The HTTP::Headers class allows you to use a number of convenience methods on header objects to set (or read) common field values. If you supply a value for an argument, that value will be set for the field. The previous value for the header is always returned. The following methods are available:


17.3.4 HTTP::Status

This module provides methods to determine the type of a response code. It also exports a list of mnemonics that can be used by the programmer to refer to a status code.

The following methods are used on response objects:


Returns true when the response code is 100 through 199.


Returns true when the response code is 200 through 299.


Returns true when the response code is 300 through 399.


Returns true when the response code is 400 through 499.


Returns true when the response code is 500 through 599.


Returns true when the response code is 400 through 599. When an error occurs, you might want to use error_as_HTML to generate an HTML explanation of the error.

HTTP::Status exports the following constant functions for you to use as mnemonic substitutes for status codes. For example, you could do something like:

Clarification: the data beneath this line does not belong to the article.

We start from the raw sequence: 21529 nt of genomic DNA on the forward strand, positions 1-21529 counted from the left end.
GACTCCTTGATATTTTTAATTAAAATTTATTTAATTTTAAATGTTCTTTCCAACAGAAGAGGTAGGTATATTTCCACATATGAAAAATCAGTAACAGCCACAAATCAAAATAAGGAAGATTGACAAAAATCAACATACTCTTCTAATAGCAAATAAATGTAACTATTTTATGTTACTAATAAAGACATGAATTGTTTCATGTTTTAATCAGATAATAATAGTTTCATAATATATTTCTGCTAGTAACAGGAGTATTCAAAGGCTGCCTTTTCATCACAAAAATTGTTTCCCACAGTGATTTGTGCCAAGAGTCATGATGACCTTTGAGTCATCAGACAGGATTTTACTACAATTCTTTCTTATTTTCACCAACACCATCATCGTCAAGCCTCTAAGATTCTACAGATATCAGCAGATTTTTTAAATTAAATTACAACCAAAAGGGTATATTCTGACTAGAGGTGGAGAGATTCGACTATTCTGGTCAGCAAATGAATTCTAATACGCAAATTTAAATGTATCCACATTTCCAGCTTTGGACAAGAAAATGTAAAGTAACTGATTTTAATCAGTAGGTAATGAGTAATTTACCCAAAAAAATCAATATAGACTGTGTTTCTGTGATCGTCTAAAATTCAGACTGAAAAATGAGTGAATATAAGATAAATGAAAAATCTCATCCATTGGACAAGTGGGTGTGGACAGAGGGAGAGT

if ($rc = RC_OK) {....}
Here are the mnemonics, followed by the status codes they represent:
RC_OK (200)
RC_GONE (410)

17.3.5 HTTP::Date

The HTTP::Date module is useful when you want to process a date string. It exports two functions that convert date strings to and from standard time formats:

17.3.6 HTTP::Cookies

HTTP cookies provide a mechanism for preserving information about a client or user across several different visits to a site or page. The "cookie" is a name-value pair sent to the client on its initial visit to a page. This cookie is stored by the client and sent back in the request upon revisit to the same page.